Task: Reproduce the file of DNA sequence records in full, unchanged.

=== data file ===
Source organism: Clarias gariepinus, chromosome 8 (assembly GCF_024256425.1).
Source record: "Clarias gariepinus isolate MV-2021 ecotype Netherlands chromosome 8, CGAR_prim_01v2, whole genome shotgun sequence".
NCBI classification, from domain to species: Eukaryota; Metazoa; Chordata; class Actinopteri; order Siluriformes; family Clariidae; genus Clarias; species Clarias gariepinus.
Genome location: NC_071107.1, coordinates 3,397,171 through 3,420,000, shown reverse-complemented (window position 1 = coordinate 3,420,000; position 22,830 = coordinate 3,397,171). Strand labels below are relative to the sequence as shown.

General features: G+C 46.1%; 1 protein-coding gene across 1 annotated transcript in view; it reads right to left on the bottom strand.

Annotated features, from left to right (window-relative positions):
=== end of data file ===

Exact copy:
Source organism: Clarias gariepinus, chromosome 8 (assembly GCF_024256425.1).
Source record: "Clarias gariepinus isolate MV-2021 ecotype Netherlands chromosome 8, CGAR_prim_01v2, whole genome shotgun sequence".
NCBI classification, from domain to species: Eukaryota; Metazoa; Chordata; class Actinopteri; order Siluriformes; family Clariidae; genus Clarias; species Clarias gariepinus.
Genome location: NC_071107.1, coordinates 3,397,171 through 3,420,000, shown reverse-complemented (window position 1 = coordinate 3,420,000; position 22,830 = coordinate 3,397,171). Strand labels below are relative to the sequence as shown.

General features: G+C 46.1%; 1 protein-coding gene across 1 annotated transcript in view; it reads right to left on the bottom strand.

Annotated features, from left to right (window-relative positions):